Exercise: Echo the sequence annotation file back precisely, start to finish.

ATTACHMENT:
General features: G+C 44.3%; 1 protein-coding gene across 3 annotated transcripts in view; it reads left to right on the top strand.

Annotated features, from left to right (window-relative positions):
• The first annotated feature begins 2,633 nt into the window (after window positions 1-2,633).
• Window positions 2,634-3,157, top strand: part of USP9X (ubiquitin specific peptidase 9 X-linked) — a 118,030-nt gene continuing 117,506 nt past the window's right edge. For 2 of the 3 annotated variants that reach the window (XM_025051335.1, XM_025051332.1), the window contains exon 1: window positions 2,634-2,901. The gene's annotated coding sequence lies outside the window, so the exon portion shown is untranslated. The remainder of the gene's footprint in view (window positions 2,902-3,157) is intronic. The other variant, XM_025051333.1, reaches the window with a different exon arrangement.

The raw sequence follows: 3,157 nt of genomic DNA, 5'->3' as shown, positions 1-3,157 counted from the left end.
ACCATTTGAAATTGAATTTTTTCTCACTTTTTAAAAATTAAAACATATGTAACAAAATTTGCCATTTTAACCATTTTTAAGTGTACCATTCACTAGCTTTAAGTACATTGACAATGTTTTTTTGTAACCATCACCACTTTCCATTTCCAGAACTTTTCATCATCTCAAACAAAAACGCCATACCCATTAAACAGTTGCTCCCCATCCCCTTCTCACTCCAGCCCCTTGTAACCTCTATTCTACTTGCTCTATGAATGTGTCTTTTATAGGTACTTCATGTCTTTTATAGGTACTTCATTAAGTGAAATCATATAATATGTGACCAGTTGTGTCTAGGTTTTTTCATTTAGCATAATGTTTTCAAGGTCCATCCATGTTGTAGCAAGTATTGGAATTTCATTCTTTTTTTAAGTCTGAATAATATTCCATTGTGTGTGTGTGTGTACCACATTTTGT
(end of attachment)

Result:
General features: G+C 44.3%; 1 protein-coding gene across 3 annotated transcripts in view; it reads left to right on the top strand.

Annotated features, from left to right (window-relative positions):
• The first annotated feature begins 2,633 nt into the window (after window positions 1-2,633).
• Window positions 2,634-3,157, top strand: part of USP9X (ubiquitin specific peptidase 9 X-linked) — a 118,030-nt gene continuing 117,506 nt past the window's right edge. For 2 of the 3 annotated variants that reach the window (XM_025051335.1, XM_025051332.1), the window contains exon 1: window positions 2,634-2,901. The gene's annotated coding sequence lies outside the window, so the exon portion shown is untranslated. The remainder of the gene's footprint in view (window positions 2,902-3,157) is intronic. The other variant, XM_025051333.1, reaches the window with a different exon arrangement.

The raw sequence follows: 3,157 nt of genomic DNA, 5'->3' as shown, positions 1-3,157 counted from the left end.
ACCATTTGAAATTGAATTTTTTCTCACTTTTTAAAAATTAAAACATATGTAACAAAATTTGCCATTTTAACCATTTTTAAGTGTACCATTCACTAGCTTTAAGTACATTGACAATGTTTTTTTGTAACCATCACCACTTTCCATTTCCAGAACTTTTCATCATCTCAAACAAAAACGCCATACCCATTAAACAGTTGCTCCCCATCCCCTTCTCACTCCAGCCCCTTGTAACCTCTATTCTACTTGCTCTATGAATGTGTCTTTTATAGGTACTTCATGTCTTTTATAGGTACTTCATTAAGTGAAATCATATAATATGTGACCAGTTGTGTCTAGGTTTTTTCATTTAGCATAATGTTTTCAAGGTCCATCCATGTTGTAGCAAGTATTGGAATTTCATTCTTTTTTTAAGTCTGAATAATATTCCATTGTGTGTGTGTGTGTACCACATTTTGT